APREPRO Additional Functionality

Additional APREPRO Functionality includes the following:

1. File Inclusion

APREPRO can read input from multiple files using the include() and cinclude() functions. If a line of the form:

{include(" filename")}

{include(string_variable)}

is read, APREPRO will open and begin reading from the file filename. A string variable can be used as the argument instead of a literal string value. When the end of the file is reached, it will be closed and APREPRO will continue reading from the previous file. The difference between include and cinclude is that if filename does not exist, include will terminate APREPRO with a fatal error, but cinclude will just write a warning message and continue with the current file. The cinclude function can be thought of as a conditional include, that is, include the file if it exists. Multiple include files are allowed and an included file can also include additional files. Approximately 16 levels of file inclusion can be used. This option can be used to set variables globally in several files. For example, if two or more input files share common points or dimensions, those dimensions can be set in one file that is included in the other files.

2. Conditionals

Portions of an input file can be conditionally processed through the use of the {Ifdef(variable)} or Ifndef(variable)} constructs. The syntax is:

#{Ifdef(variable)}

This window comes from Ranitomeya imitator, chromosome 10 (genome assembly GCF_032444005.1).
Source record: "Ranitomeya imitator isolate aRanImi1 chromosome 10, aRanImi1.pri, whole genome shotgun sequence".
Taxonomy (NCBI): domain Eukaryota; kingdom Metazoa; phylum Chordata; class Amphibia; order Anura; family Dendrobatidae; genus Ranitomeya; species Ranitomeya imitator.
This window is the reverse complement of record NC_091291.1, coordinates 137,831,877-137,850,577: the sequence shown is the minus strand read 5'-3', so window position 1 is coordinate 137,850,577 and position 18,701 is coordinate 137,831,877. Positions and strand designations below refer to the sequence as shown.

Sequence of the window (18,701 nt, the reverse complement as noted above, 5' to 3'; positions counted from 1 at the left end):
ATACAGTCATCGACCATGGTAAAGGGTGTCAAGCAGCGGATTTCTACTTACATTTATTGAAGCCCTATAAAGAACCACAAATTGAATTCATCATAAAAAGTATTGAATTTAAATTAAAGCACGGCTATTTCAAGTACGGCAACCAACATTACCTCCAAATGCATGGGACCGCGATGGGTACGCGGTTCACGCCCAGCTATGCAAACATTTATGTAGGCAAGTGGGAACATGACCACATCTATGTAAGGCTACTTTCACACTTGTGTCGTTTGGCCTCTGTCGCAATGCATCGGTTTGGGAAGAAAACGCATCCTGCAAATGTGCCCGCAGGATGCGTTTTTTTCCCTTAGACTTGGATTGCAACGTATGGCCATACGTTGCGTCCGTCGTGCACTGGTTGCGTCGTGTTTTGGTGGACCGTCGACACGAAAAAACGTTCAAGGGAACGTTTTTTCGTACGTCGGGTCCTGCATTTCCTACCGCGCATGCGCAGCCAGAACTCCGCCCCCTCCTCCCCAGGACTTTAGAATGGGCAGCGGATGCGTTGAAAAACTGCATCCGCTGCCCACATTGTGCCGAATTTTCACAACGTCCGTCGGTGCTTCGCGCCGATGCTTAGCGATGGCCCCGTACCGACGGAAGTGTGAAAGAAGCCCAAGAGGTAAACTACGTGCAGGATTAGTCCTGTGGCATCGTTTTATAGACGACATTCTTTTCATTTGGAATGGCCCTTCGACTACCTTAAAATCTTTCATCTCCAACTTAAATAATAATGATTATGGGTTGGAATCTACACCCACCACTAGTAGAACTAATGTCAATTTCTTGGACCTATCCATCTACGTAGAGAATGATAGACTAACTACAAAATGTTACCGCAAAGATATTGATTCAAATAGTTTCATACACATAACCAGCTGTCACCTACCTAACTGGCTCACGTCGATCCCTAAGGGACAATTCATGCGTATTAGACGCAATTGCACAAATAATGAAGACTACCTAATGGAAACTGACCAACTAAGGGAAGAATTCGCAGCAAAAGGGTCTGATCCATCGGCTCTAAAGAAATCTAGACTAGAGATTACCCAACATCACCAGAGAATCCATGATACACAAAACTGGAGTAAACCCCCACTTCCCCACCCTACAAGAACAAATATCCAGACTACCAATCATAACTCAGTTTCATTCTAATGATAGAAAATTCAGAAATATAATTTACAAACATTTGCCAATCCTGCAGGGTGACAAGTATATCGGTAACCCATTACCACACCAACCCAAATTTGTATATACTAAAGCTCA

...Lines processed if 'variable' is not equal to 0

#{Else}

...Lines processed if 'variable' is equal to 0 or undefined

#{Endif}

#{Ifndef(variable)}

...Lines processed if 'variable' is equal to 0 or undefined

#{Else}

...Lines processed if 'variable' is not equal to 0

#{Endif}

The {Else} is optional. Note that if variable is undefined, its value is equal to zero. Ifdef constructs can be nested up to approximately 16 levels. A warning message will be printed if improper nesting is detected. Ifdef(variable)}, {Ifndef(variable)}, {Else}, and {Endif} are the only text parsed on a line. Text following these on the same line is ignored.

3. Loops

Repeated processing of a group of lines can be controlled with the {loop( control)}, {endloop} commands. The syntax is:

{loop(variable)}

...Process these lines 'variable' times

{endloop}

Loops can be nested. A numerical variable or constant must be specified as the loop control specifier. You currently cannot use an algebraic expression such as {loop(3+5)}.

A loop may also be exited before running the specified number of times using a #{Break} statement. As soon as a #{Break} statement is encountered, the loop is exited and the rest of the statements in the loop will not execute. Additional iterations of the loop will not be executed either. For example, the following commands will create 3 bricks:

#{x=1}
#{Loop(10)}
    brick x 1
    #{If(x==2)}
        #{Break}
    #{EndIf}
    #{x++}
    brick x 1
#{EndLoop}

When a #{Break} statement executes, anything in the loop following the  #{Break} statement will be skipped, including the #{EndIf}. For this reason, a #{Break} statement not only exits the loop, but also terminates the most recent #{If} statement exactly as #{EndIf} would do. #{Break} statements should not be used outside of #{If} statements.